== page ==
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Rolling waves of change for the refining sector from 2020 to 2050

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Hydrocarbon Engineering,

The refining industry has become known for its resilience and adaptability. These attributes will be essential to help it weather a perfect storm that is brewing, which will have far-reaching consequences for the sector through to 2050. The elements of the storm were discussed extensively at PRC Europe 2019 in Budapest, Hungary, on 20 and 21 of May. The congress attracted 400 participants from refineries and suppliers to the sector worldwide.

The storm will break on 1 January next year, with the implementation of the IMO 2020 regulations for marine fuels. But preparations for that milestone are already well under way. Presentations from refiners Galp in Portugal and Tupras in Turkey revealed the advanced stage of the preparations and investments that they have been making to secure their viability post IMO 2020. The challenge is that the shipping industry will begin to use more middle distillates and less heavy fuel oil to reduce sulfur emissions.

Refinery upgrade investments are required to ensure that the product mix remains relevant and profitable. One option is to invest in a ‘delayed coker unit’ to convert the heavy fractions to coke and marine gas oil (MGO). An alternative outlet for the heavy-ends is to process them in gasifiers which produce syngas for IGCC power generation. This is the option that has been taken at the Saudi Aramco Jazan refinery in their project to construct a 2.4 GW power plant which is integrated to the refinery.

Looking further to the future, the automotive sector will also drive changes in the refined products fuels mix. The growth of electric vehicle usage and the emergence of hydrogen and LNG as transportation fuels will progressively erode the demand for diesel and gasoline. Capacity additions in Africa and the US will curtail export markets for gasoline produced in Europe. Despite the growth of new automotive fuels, the shortage of diesel in the European market is expected to deepen as it continues to be the fuel of choice for heavy vehicles and it will now also be diverted to marine applications as MGO. It all adds up to an uncertain dynamic in the product mix but clearly indicates over-capacity for gasoline production in Europe.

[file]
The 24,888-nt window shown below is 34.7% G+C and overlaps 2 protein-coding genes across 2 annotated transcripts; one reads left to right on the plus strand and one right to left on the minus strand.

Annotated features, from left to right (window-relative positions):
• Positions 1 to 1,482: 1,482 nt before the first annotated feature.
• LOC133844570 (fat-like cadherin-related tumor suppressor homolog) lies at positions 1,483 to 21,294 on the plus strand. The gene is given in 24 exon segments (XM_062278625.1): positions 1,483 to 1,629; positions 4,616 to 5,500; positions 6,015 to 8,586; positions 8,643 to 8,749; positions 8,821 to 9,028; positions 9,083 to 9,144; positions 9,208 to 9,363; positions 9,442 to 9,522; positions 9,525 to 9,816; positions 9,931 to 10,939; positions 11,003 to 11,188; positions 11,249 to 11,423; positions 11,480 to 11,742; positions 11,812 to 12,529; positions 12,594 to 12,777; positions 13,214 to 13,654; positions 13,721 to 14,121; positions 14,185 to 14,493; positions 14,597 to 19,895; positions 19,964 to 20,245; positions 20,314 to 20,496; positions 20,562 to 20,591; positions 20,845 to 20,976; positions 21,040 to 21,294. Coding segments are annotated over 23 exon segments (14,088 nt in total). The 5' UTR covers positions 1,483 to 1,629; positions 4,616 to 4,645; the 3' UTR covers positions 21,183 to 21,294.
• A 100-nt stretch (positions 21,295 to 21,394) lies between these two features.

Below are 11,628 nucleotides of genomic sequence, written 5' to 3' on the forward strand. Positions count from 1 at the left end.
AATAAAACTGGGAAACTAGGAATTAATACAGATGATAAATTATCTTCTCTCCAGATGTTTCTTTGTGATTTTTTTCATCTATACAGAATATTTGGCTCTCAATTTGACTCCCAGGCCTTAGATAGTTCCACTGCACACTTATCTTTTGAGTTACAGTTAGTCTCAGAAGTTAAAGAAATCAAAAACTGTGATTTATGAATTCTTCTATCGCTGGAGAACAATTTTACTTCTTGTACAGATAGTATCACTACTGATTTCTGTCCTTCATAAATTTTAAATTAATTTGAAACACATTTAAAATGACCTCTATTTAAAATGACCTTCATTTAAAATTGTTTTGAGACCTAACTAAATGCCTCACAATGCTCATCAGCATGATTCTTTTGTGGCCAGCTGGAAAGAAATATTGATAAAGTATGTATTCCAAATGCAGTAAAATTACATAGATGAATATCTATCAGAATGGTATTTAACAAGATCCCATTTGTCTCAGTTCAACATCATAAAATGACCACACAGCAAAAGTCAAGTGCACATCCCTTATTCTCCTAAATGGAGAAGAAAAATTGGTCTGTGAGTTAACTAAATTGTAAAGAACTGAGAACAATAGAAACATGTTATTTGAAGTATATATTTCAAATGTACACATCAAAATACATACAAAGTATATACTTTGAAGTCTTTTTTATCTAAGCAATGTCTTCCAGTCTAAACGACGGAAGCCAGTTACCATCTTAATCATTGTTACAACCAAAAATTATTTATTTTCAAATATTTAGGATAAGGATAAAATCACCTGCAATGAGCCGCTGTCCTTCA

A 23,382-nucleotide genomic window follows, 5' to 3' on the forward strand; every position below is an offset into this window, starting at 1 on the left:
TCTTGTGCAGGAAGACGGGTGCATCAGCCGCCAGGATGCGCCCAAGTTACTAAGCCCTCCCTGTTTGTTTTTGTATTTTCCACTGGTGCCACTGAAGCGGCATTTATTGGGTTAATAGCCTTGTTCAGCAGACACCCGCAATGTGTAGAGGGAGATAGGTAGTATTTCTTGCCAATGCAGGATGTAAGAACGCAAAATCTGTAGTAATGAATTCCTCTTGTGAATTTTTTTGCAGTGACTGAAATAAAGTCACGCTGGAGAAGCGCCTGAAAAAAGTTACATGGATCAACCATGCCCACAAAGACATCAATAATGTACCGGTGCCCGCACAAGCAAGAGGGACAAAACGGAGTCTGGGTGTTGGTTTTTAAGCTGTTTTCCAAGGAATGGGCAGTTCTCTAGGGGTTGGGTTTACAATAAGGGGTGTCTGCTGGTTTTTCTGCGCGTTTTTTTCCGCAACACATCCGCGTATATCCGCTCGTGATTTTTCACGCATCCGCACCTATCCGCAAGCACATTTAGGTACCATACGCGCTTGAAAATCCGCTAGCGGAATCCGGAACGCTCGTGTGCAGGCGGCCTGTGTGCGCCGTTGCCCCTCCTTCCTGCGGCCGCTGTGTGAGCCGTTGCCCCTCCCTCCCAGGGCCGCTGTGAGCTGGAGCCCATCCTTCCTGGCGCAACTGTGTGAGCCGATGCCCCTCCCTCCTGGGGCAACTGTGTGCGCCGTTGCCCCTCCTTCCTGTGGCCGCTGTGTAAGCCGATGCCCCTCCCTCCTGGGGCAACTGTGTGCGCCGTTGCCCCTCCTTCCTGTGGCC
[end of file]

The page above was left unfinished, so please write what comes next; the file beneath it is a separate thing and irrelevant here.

One alternative outlet for the surplus of lighter fractions in the European downstream arena will be to convert them to higher value petrochemicals. This was the topic of several keynote speakers who successively took the stage at the congress to emphasise the importance of refinery and petrochemicals integration.

Whilst the long-term threat of vehicle electrification to the refining sector was being discussed intensively in Budapest, some overseas participants were surprised at the extent to which these issues are getting attention in Europe. Tom Schachinger, Operations Director and Mechanical Engineer at F4 Engineering, commented that: “we work very closely with US refineries on the West and East coasts to provide them with routine maintenance and turn-around engineering services. Even the teams that we support in California, which has a reputation for being ahead of the curve on electric vehicles, are not talking about the need to use petrochemical production as an outlet for refinery products in the same way that I have experienced it here at the PRC Europe 2019 this week.”

Even further out are the Paris Agreement 2050 targets for carbon dioxide emissions reductions to slow down climate change. Refineries and other industrial activities will need to undergo a major transformation in their operations to play their part in reaching this goal. One option is to increase the quantity of bio-based feedstocks to the refinery to create renewable biofuels. A strategy that Neste Oil in Finland explained they have been pursuing for many years with great technical and commercial success.

Some operators reported carbon dioxide emission intensity reductions in the order of 20% in the past 5 years through a series of process equipment upgrades and the implementation of basic best practices, such as the use of additional steam traps. Production of the electrical power required for refining operations through renewable wind and solar routes is also an emerging strategy for de-carbonisation of refinery operations. More futuristic climate action mitigation strategies include re-use of carbon dioxide emissions to produce chemicals, such as the production of polyurethane via polyols. The pace of catalyst innovation in that sector and the recent steep rise in the cost of carbon dioxide emissions trading scheme credits may make that see that technology commercialise sooner than many had previously thought possible.

Written by Stephen B. Harrison, Principal, Germany at Nexant Energy & Chemicals Advisory.

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